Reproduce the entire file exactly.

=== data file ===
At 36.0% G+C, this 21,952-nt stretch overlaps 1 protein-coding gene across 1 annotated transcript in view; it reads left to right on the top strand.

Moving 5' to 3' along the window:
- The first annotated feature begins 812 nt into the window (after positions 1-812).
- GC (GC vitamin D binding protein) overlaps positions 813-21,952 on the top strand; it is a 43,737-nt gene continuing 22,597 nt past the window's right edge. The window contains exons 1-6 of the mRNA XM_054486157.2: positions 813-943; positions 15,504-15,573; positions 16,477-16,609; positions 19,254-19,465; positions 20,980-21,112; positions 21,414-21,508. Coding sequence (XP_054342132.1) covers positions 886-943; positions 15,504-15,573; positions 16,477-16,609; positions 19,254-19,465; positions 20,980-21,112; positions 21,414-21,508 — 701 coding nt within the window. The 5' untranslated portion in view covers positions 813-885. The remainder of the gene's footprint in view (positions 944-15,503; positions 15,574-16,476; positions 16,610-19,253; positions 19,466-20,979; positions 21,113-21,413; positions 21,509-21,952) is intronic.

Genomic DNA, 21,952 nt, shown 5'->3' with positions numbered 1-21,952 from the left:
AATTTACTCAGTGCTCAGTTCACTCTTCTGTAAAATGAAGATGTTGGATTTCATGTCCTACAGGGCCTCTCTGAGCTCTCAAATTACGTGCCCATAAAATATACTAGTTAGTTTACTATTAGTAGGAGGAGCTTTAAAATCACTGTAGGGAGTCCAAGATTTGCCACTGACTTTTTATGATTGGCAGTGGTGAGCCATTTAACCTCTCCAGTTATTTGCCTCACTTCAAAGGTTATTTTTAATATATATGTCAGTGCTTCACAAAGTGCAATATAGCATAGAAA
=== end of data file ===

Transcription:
At 36.0% G+C, this 21,952-nt stretch overlaps 1 protein-coding gene across 1 annotated transcript in view; it reads left to right on the top strand.

Moving 5' to 3' along the window:
- The first annotated feature begins 812 nt into the window (after positions 1-812).
- GC (GC vitamin D binding protein) overlaps positions 813-21,952 on the top strand; it is a 43,737-nt gene continuing 22,597 nt past the window's right edge. The window contains exons 1-6 of the mRNA XM_054486157.2: positions 813-943; positions 15,504-15,573; positions 16,477-16,609; positions 19,254-19,465; positions 20,980-21,112; positions 21,414-21,508. Coding sequence (XP_054342132.1) covers positions 886-943; positions 15,504-15,573; positions 16,477-16,609; positions 19,254-19,465; positions 20,980-21,112; positions 21,414-21,508 — 701 coding nt within the window. The 5' untranslated portion in view covers positions 813-885. The remainder of the gene's footprint in view (positions 944-15,503; positions 15,574-16,476; positions 16,610-19,253; positions 19,466-20,979; positions 21,113-21,413; positions 21,509-21,952) is intronic.

Genomic DNA, 21,952 nt, shown 5'->3' with positions numbered 1-21,952 from the left:
AATTTACTCAGTGCTCAGTTCACTCTTCTGTAAAATGAAGATGTTGGATTTCATGTCCTACAGGGCCTCTCTGAGCTCTCAAATTACGTGCCCATAAAATATACTAGTTAGTTTACTATTAGTAGGAGGAGCTTTAAAATCACTGTAGGGAGTCCAAGATTTGCCACTGACTTTTTATGATTGGCAGTGGTGAGCCATTTAACCTCTCCAGTTATTTGCCTCACTTCAAAGGTTATTTTTAATATATATGTCAGTGCTTCACAAAGTGCAATATAGCATAGAAA